R P G A M E R . C O M   -   E D I T O R I A L S


Sam Marchello

On February 15th, 2013, around 10 pm, I lost my father to gastro-stomach cancer. I am forever going to be haunted of the final image I had of him: ash coloured skin, black as midnight finger tips and frail to the point where he no longer looked like the man I once looked up to. The blow to my heart was devastating, and the last conversation we had ended with the words, "Never give up on your kind spirit. Never let your beautiful heart transform into a wall of stone." Before I go into full-on downer mode, I should also mention his last words to my fiancée were, "Make sure you keep the vines from growing on the back porch."

Funny that this was the last conversation we had. The last few months of my life were a blur, a whirlwind wherein I barely remembered what I did with my days. Time passed so quickly and yet I felt as though I had been through the wringer and back. I could feel my heart turn cold, unable to provide warmth. Too many voices saying, "Get over it, it's just your dad" or "I don't care how you feel" — the ones who cared were so genuine and the ones who discarded me so cruel.

Flash forward to March 4th, 2013. I had become so emotionally drained that I needed something to get me motivated back into the land of the living. I remember contacting Michael Cunningham, our Editor-in-Chief, begging for a review assignment, when I was reminded that Atelier Ayesha was out. I headed to my local EB Games in an attempt to pre-order it last minute. The clerk smiled and sold me the game a day early because for whatever reason he couldn't find a street date listing. I clutched the game, giving it a large hug, only to take it home and play it for an hour...

...and then shut it off.

Atelier Ayesha begins with Ayesha bringing candy to a grave in the middle of a garden. It is the grave of her missing sister, Nio, who has been presumed dead. Ayesha is sitting on the grass, having a full blown conversation with the headstone, only to see flashes of her sister's face, trapped. Ayesha, mustering all her courage, decides that Nio isn't truly dead and chooses to go on a journey to uncover her sister's mysterious disappearance.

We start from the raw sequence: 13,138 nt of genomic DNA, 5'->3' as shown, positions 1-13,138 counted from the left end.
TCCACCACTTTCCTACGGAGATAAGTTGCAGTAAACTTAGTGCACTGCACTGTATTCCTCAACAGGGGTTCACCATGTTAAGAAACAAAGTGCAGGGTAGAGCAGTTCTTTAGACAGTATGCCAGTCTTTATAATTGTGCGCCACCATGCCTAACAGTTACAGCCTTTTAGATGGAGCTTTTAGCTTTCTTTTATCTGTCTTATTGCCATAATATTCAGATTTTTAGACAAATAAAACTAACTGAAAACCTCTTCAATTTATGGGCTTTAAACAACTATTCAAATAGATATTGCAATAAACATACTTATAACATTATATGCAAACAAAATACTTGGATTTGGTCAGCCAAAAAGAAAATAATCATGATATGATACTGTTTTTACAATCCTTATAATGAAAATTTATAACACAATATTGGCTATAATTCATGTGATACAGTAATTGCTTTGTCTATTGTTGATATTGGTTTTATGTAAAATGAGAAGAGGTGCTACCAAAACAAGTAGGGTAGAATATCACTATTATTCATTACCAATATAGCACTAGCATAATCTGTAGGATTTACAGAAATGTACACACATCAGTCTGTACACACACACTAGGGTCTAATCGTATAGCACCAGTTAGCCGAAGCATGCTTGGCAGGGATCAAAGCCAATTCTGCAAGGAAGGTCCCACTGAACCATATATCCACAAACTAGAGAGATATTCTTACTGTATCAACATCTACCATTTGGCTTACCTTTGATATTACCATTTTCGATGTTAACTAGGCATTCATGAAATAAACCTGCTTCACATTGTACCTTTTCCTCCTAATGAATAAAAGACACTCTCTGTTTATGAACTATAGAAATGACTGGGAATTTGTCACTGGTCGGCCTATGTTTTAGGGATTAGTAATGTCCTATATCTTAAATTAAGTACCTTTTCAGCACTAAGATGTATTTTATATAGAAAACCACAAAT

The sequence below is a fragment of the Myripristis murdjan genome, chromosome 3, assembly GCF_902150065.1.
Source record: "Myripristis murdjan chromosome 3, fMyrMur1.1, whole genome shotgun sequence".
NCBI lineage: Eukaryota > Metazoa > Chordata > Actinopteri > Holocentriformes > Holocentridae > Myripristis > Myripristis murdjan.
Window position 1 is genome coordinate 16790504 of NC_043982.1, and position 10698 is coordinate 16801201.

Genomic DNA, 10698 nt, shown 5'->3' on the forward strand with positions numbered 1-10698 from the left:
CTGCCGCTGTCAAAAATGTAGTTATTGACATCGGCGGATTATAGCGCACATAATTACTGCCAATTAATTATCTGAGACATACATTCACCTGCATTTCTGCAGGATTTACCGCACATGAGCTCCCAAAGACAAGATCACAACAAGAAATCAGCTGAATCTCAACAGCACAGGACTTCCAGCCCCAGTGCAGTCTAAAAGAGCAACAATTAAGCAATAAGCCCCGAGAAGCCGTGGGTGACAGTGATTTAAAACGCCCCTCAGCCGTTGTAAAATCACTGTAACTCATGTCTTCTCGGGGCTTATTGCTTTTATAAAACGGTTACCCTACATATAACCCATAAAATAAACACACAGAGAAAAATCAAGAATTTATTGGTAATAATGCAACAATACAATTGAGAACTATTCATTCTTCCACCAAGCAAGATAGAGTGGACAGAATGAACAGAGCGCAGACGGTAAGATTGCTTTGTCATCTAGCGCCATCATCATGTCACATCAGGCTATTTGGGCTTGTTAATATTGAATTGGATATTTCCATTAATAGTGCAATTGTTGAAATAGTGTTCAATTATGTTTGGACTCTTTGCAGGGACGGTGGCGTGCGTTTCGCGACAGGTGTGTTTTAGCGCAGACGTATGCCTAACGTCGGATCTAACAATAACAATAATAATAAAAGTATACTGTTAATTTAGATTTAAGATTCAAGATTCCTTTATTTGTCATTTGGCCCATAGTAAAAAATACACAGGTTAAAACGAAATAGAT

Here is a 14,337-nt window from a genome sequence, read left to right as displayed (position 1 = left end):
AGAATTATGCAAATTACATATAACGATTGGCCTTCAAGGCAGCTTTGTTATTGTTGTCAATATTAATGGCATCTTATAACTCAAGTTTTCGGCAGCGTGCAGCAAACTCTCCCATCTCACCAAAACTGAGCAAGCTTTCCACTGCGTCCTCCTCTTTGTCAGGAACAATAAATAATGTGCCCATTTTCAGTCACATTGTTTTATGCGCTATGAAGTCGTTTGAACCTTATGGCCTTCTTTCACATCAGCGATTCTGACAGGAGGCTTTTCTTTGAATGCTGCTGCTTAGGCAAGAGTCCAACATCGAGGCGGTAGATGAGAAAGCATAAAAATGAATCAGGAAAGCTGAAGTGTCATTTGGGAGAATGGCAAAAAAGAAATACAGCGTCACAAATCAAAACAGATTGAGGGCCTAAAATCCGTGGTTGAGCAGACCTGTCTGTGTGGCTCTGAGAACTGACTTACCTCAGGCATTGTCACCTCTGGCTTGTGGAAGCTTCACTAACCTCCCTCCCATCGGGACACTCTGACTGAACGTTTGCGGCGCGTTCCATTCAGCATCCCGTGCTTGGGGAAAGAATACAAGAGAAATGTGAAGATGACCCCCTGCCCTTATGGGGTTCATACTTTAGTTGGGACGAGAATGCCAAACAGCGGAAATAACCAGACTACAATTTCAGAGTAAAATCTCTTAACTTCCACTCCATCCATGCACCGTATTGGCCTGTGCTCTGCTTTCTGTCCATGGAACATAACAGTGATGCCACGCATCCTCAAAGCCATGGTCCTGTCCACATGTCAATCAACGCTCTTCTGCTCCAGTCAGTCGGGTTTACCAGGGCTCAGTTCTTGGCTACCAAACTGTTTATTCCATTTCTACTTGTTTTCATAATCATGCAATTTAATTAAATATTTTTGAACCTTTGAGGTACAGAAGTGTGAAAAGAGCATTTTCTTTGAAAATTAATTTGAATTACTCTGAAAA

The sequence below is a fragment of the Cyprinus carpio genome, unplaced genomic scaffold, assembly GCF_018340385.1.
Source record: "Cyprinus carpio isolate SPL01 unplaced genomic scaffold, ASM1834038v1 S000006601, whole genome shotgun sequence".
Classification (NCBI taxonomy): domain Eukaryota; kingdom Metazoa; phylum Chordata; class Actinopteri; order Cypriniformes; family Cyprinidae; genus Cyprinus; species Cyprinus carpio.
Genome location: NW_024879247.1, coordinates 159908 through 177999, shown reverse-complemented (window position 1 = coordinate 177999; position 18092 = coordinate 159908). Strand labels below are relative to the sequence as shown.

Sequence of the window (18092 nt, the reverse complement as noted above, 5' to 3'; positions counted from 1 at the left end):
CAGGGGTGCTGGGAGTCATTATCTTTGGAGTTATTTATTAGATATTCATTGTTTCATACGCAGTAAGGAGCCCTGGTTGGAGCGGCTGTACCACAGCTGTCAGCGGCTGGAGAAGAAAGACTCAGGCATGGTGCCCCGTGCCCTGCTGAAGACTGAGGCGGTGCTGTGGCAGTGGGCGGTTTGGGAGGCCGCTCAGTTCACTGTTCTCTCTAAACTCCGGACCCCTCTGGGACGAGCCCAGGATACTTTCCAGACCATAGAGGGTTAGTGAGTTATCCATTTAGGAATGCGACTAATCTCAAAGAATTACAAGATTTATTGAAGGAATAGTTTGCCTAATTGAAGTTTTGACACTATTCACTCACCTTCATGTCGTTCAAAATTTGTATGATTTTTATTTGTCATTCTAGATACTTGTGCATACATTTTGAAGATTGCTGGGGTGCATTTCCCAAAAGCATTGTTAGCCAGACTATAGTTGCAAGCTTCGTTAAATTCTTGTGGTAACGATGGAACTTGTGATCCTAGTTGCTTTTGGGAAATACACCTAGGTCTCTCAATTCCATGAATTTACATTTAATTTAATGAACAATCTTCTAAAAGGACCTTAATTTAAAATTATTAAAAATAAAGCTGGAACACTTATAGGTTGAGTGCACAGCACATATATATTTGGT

Having put Ni No Kuni: Wrath of the White Witch aside due to it having a dead parent, I asked myself why that image of Ayesha in the garden smiling haunted me at first. Was it the fact that she was able to control her emotions? Is it because she clings to her memories? Atelier Ayesha is a game built on memories; Ayesha must gather memories in order to get closer to the truth of Nio's disappearance. With a deep breath I turned the game back on, realizing that if I wanted to play the game, I was going to have to accept the loss within the narrative.

Ayesha's story is one of the stronger narratives in the series because it focuses on life and "death" in a positive way. Ayesha is a character with determination, perseverance, passion, and above all faith. Of all the Atelier heroines, she is the most genuine of heart, willing to give up her time to anyone who asks for it, and is able to give so much without asking for anything in return. These character traits struck a chord deep within me. I found myself won over by the ditzy alchemist's desire once I realized something: Ayesha lives in a whirlwind; she knows if she doesn't find Nio then her searching will have been for naught. I found myself connecting to her on a very personal level, because that was how I was living my life from November, 2011 when my mom went down with melanoma of the brain (and survived), to May, 2012 when my father was diagnosed with cancer, to February, 2013 when his life came to an end. There was a relief in knowing that he didn't have to suffer anymore, but losing him was like having a small piece of my heart removed. I could only imagine Ayesha's pain from losing her sister with no way of knowing how or why she disappeared.

Then it hit me further — Ayesha's qualities were not that of myself, but of my father. My father was a man who gave so much of himself, made time for every person in his life even when he didn't have it, and gave his loved ones the moon and more. Ayesha's world is isolated, and losing him caused me to isolate myself from the world further. The pain was so great, yet I envied Ayesha's kindness. I used to be that young woman — I still wanted to be that young woman — and yet even now, some days I still find myself struggling to be the person my father wanted me to be.

When I reached the end of Atelier Ayesha, I found my heart no longer felt as cold as it once did. Her journey was a beautiful one to take part in, and it made me appreciate the power of the human spirit in times of desperation. Narratives about sisterhood are generally unheard of in video games, particularly RPGs, and that scored extra points with me. When I saved Nio, I felt as though I had granted her an Elixir of Life, a second chance. Then it dawned on me: there was no Elixir of Life for my father, no way for me to return him to the land of the living. I cried for hours after completing that section because it forced me to face a reality, one I had been ignoring throughout my adventures in the Dusk Lands.

My dad has been gone almost eight months and there isn't a moment that I don't find myself stopping whatever I am doing to reflect on what type of a person he has made me into. I feel his kindness and strength every day, although I find myself a lot more guarded than I once was. Yet Ayesha taught me new ways of coping with loss through her genuine behavior. I find myself talking to him a lot, holding my most precious memories tight within my heart. At the end of the day, I may not be able to use the power of alchemy to bring him back to life, but I can continue to believe that I am a stronger person by living up to his last words.

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